Whether you love or hate ‘Bazball’, one thing is certain – English Test cricket is alive and kicking. Prior to McCullum taking charge, England had won just once in 17 matches. Something needed to change and it’s been non-stop fun since last May.

England’s new style is exciting, fresh and it’s seen interest in Test cricket reach the highest it’s been in years. It’s not perfect and it may not have delivered an Ashes win but like anything new, it’s a learning process.

‘Bazball’ certainly comes with risk but that’s what makes it exciting. The decision to declare early in the first Test at Edgbaston received criticism and in hindsight, it may have been a mistake. But it showed positive thinking and had it come off, McCullum and Stokes would have been labelled geniuses.

Playing it safe clearly hadn’t been working so it’s refreshing to see them try something new. And ultimately, it’s not early declarations or batting order selection that stopped England winning the Ashes. It’s individual errors, poor shot selection and dropped catches (not to mention the rain!), which can be ironed out and could so easily have gone the other way.

‘Bazball’ is not just a fun experiment – it’s only just getting started. There’s no reason to change it now and England now have six months to learn from their mistakes and conjure up a plan to take it to the next level.

Old Trafford Cricket Ground during the fourth Ashes Test Match 2023

Changing of the guard

‘Bazball’ isn’t the only dramatic change affecting England’s Test cricket side. Legendary bowler Broad has announced his retirement from the game – and he might not be the only one.

The 37-year-old has enjoyed almost 17 years representing England in all disciplines of cricket and there likely wasn’t a dry eye in the house as he walked out to bat one last time with old pal Jimmy Anderson on day four at The Oval.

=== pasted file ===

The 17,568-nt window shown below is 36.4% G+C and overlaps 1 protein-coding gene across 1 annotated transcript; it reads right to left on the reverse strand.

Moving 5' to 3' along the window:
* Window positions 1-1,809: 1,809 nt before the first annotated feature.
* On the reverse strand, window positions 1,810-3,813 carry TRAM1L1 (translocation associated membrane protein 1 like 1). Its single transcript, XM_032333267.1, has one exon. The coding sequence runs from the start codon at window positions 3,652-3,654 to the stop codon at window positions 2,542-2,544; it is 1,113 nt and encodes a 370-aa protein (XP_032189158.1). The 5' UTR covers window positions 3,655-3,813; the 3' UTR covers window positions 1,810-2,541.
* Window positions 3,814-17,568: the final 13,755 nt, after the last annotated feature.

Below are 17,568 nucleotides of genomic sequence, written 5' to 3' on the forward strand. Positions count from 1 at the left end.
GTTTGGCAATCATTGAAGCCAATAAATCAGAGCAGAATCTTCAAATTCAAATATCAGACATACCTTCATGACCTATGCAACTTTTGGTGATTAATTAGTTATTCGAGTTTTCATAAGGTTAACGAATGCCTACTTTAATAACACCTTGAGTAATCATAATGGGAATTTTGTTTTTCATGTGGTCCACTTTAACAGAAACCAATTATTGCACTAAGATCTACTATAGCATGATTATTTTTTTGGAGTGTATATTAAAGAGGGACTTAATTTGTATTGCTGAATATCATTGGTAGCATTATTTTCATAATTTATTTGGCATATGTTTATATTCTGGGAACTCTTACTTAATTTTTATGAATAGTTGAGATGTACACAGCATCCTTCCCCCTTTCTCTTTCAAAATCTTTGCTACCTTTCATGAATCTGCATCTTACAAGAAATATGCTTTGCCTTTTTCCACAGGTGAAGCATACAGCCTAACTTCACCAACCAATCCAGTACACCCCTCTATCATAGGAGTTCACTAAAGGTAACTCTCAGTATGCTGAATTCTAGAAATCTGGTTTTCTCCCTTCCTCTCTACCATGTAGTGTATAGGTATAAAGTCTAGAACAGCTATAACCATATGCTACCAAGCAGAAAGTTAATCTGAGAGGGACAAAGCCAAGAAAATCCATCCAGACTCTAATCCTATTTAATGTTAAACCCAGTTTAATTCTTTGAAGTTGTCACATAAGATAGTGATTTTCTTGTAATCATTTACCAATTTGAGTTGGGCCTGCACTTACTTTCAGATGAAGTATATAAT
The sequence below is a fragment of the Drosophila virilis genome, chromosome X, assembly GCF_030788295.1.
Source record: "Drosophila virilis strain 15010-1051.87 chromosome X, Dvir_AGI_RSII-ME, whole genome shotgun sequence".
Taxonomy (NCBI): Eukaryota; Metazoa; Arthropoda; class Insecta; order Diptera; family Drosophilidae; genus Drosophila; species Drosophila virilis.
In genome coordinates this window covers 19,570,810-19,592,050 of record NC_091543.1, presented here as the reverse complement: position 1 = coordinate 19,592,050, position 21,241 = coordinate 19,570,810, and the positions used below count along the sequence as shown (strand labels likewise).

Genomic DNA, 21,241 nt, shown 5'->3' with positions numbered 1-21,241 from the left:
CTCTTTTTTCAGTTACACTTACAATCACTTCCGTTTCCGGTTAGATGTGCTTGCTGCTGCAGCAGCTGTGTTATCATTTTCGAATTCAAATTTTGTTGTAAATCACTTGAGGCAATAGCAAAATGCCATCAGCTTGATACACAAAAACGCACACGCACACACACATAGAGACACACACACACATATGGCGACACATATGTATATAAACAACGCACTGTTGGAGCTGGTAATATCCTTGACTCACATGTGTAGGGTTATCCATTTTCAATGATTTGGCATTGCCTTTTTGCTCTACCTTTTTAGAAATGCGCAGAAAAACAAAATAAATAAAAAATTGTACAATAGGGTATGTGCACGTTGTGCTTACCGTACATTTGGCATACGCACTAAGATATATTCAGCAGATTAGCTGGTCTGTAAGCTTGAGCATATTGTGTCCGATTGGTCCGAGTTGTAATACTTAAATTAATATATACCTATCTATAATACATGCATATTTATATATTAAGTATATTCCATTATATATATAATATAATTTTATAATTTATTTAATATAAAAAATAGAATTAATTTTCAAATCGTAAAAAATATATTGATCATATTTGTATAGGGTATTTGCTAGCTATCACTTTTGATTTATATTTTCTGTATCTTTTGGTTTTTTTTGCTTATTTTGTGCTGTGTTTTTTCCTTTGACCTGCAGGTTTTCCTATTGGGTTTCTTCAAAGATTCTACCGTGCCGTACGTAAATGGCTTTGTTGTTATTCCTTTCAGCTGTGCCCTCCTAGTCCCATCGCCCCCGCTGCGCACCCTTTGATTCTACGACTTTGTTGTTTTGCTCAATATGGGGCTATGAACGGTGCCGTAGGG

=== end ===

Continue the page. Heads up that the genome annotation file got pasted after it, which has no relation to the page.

Not one for going out quietly, Broad finished in style as he smashed Mitchell Starc for six in his final shot in Test cricket. And in his final innings with ball in hand, Broad finished his career with the ultimate fairytale ending, dismissing Todd Murphy and Alex Carey to claim 604 Test wickets and win England the match.

While Anderson is yet to announce where his future lies, there are grumblings that his retirement may not be too far away either. The Lancashire stalwart turned 41 on Saturday and having struggled with his fitness this year, he may choose to call it a day in the near future.

Despite some of England’s greats reaching the twilight of their careers, the future remains bright. This Ashes series has shown there are plenty of young prospects ready to step up and lead the next generation.

Harry Brook is just 24 and only made his Test debut last September. Yet at times against Australia, he looked like a seasoned pro and his 75 was pivotal in England winning the third Test at Headingley.

Similarly, Zak Crawley is only a year older than Brook and he’s established himself as a superb opening batsman. His stunning return of 189 at Old Trafford will go down in Ashes history, regardless of the match eventually being rained off.

The next time the Ashes takes place on these shores, the likes of Stokes, Joe Root and Jonny Bairstow may still be fit and hungry enough to play a part. But the latest series has shown that the conveyor belt of talent in this country is as fruitful as ever and the future is in good hands.

What’s next for England?

Some members of England’s Ashes team will have their eye on the World Cup, which gets underway in October. But for the Test side, there’s plenty of World Test Championship action to look forward to over the next couple of years.

The Ashes series against Australia was the first of England’s six scheduled fixtures in the competition, which involves nine nations in total. The two sides that finish top of the table will battle it out in a final at Lord’s in the summer of 2025.

Next up for England is a trip to India for a five-match series starting in January. Stokes will be hoping to be fit and raring to go by then. The England skipper is set to spend the next six months recovering from a knee injury that has given him constant issues throughout the Ashes.

Following the India fixture, England will be back on home soil for two Test matches next summer. First up they welcome the West Indies in July, with three matches taking place at Lord’s, Trent Bridge and Edgbaston.

The following month, McCullum’s side will start another three-match series against Sri Lanka at Old Trafford, Lord’s and The Oval. If you enjoyed the Ashes and fancy seeing ‘Bazball’ in person, you can watch these series from the best seats in the house with our exclusive hospitality packages.

England will finish their World Test Championship campaign with away trips to Pakistan and New Zealand at the end of next year, before (hopefully) heading to Lord’s for the final. Fingers crossed!